A student opened fire in a science class at a middle school near Indianapolis on Friday, critically injuring a 13-year-old girl and a teacher.
The science teacher, identified in press reports as Jason Seaman, was shot three times when he ran at the shooter, swatted the gun out of his hand and tackled him, potentially saving the lives of more students.
“If it weren’t for him, more of us would have been injured for sure,” seventh-grade student Ethan Stonebraker, told AP.
The incident began shortly before 9 a.m. in Noblesville, about 30 miles north of Indianapolis. Noblesville Police Department Chief Kevin Jowitt said that the male suspect had asked to be excused from class at Noblesville West Middle School. He returned with two handguns and began firing.
The suspect, who has only been described as a male student, is now in custody. Officials have not named the suspect or detailed any charges against him.
Jowitt said the situation was “resolved very quickly,” and while the school did have a school resource officer in the building, it was unclear what role the officer played in subduing the shooter.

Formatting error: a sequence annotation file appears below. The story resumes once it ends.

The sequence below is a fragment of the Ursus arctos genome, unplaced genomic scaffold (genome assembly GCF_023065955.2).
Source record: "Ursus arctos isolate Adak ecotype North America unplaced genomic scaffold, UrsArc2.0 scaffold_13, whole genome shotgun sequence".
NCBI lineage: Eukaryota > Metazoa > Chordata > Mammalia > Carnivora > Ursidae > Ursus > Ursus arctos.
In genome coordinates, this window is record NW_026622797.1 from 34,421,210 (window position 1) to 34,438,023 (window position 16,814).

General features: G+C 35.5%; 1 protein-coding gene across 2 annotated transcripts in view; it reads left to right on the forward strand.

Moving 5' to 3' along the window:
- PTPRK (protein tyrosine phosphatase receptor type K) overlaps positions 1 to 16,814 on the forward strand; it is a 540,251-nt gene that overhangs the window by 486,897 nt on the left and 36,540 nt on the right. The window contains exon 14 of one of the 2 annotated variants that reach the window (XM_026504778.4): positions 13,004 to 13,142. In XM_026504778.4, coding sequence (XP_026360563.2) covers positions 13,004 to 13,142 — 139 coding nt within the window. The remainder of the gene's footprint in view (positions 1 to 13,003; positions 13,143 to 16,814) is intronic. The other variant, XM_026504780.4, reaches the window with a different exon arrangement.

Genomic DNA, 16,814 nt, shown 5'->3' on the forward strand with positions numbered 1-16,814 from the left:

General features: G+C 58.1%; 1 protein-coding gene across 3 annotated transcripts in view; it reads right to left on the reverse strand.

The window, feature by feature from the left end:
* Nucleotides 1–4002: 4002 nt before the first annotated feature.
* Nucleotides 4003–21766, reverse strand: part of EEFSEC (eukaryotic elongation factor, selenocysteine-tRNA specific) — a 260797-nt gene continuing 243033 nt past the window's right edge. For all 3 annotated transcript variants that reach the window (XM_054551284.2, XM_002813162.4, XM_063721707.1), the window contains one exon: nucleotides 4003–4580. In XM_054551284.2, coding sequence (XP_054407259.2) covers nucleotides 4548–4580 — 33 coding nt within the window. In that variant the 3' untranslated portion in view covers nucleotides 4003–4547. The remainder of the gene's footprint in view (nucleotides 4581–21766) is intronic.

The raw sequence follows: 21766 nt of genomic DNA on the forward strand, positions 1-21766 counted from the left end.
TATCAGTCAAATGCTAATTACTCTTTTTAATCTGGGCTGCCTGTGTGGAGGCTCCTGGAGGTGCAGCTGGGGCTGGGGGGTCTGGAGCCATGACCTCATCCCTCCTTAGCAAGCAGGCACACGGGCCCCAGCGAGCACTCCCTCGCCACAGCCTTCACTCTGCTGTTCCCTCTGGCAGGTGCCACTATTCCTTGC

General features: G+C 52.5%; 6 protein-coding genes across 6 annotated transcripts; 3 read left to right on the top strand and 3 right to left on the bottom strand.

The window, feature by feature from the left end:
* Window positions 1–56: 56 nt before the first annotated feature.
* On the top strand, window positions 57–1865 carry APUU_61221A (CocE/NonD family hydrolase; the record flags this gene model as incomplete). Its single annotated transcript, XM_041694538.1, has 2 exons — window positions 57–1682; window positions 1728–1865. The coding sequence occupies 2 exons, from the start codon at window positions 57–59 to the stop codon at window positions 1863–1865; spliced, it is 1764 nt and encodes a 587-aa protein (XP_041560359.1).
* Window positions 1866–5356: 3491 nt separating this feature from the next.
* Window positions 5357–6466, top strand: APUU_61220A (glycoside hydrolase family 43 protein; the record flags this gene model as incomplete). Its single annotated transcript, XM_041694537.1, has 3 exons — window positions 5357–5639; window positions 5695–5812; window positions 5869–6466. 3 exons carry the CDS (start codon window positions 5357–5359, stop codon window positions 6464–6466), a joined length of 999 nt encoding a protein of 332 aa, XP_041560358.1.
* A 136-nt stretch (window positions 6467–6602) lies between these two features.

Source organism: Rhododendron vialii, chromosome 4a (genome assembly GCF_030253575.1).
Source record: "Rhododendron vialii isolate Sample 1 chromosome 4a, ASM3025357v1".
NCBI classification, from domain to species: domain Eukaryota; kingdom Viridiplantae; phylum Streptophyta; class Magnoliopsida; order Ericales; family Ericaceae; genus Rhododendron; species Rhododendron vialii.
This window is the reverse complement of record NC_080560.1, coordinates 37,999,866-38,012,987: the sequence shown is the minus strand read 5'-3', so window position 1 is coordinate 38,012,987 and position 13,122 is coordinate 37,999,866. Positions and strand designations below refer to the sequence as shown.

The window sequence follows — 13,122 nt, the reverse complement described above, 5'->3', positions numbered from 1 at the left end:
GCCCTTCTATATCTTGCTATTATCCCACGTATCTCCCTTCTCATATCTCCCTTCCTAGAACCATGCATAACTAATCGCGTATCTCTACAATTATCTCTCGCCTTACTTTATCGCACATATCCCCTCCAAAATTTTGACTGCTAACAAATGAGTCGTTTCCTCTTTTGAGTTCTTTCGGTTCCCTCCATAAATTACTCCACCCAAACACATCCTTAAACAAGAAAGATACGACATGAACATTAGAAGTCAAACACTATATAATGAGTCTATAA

In addition to a science teacher, Seaman is a football coach. His brother, Jeremy Seaman, told Indy Star that his brother is undergoing surgery.
“It’s not surprising, to be honest. He’s not really ever been the person to run away,” Jason Seaman said. “When the safety of the kids is at hand, it’s not surprising to me that he was going to do what he had to do.”
One of the parents said his seventh grade daughter was in that classroom during the shooting. “She kept saying, ‘I saw my teacher get shot,’” the parent said.
Students at the middle school were bussed to the high school so their parents could pick them up.
Indiana Gov. Eric J. Holcomb said in a statement, “Our thoughts are with all those affected by this horrible situation.”
The Indiana State Teachers Association released a statement that says in part: "This national crisis has landed in our backyard. We all have a responsibility to keep our kids safe from violence, and it’s unconscionable that they live in fear that one day their school may be next. When is enough enough?"
Vice President Mike Pence, former governor of Indiana, sent his thoughts and prayers.
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